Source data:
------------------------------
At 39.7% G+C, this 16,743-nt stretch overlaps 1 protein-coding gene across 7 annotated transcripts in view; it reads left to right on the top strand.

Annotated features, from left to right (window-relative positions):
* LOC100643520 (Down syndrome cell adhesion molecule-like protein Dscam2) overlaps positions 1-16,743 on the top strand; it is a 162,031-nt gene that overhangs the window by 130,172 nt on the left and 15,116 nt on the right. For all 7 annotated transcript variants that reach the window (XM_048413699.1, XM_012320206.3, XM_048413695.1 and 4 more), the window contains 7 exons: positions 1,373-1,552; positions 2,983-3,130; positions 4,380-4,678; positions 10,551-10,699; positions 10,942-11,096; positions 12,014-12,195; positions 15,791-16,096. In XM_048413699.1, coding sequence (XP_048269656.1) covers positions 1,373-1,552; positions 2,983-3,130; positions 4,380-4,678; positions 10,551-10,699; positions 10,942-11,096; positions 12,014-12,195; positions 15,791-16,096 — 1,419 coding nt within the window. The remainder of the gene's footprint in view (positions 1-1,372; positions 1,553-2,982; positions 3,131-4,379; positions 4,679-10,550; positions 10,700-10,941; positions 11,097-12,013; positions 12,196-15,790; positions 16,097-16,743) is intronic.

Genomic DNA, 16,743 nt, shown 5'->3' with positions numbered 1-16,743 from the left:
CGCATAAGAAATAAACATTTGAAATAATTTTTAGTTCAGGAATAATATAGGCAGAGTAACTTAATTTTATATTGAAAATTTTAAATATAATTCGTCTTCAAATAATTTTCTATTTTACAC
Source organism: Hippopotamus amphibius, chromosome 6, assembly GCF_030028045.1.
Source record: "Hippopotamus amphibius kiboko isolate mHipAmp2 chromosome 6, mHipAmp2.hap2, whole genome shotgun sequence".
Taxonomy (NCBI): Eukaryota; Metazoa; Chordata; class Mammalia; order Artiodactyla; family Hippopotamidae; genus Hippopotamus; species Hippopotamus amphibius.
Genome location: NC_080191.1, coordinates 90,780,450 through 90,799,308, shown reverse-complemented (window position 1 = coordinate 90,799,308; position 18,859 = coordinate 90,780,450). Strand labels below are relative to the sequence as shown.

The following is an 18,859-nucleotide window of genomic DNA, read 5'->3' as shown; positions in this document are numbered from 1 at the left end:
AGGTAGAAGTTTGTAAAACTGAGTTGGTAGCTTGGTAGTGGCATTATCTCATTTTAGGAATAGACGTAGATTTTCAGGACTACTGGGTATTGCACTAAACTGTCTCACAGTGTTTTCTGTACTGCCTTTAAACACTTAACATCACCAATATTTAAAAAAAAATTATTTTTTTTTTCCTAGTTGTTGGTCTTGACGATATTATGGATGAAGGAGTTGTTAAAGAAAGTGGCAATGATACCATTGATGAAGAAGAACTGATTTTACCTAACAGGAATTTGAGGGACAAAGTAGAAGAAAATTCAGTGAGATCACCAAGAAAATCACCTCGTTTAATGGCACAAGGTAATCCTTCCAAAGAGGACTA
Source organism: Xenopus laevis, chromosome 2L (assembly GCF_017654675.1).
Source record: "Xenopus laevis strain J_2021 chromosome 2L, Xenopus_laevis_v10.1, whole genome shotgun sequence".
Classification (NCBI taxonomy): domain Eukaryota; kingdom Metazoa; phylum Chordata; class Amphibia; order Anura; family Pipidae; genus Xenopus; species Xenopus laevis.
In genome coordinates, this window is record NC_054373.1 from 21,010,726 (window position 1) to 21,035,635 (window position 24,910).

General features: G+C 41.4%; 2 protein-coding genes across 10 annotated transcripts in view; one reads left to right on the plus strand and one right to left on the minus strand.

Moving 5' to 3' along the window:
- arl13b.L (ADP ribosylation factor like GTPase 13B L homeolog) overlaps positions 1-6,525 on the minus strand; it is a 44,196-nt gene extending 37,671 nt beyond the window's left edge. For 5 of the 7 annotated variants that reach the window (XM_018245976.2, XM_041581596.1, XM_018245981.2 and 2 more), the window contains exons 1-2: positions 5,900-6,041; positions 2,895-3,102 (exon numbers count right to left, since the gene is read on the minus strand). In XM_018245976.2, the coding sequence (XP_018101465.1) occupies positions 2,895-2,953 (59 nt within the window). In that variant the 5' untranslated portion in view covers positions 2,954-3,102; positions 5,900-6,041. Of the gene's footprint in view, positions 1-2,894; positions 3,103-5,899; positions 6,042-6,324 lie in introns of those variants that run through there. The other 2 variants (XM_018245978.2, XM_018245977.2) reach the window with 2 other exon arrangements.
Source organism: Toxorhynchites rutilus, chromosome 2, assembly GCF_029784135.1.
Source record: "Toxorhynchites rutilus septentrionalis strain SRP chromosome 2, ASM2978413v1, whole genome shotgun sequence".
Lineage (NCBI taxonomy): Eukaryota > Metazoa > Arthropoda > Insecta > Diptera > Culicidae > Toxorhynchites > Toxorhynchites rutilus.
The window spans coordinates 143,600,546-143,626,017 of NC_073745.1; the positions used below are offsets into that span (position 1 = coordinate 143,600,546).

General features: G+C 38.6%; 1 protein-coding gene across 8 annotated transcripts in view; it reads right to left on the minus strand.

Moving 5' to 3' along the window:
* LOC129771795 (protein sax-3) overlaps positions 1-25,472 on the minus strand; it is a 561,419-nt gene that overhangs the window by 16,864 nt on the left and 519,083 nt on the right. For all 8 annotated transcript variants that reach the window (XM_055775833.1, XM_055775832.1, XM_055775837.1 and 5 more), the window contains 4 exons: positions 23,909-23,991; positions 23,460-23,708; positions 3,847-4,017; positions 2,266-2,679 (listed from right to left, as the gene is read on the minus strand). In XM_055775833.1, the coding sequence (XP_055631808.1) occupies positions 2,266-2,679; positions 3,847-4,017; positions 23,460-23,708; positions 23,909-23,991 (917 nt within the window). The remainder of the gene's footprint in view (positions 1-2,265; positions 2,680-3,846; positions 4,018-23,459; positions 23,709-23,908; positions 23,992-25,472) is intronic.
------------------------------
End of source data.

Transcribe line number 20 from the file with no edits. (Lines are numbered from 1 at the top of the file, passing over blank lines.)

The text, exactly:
Source record: "Toxorhynchites rutilus septentrionalis strain SRP chromosome 2, ASM2978413v1, whole genome shotgun sequence".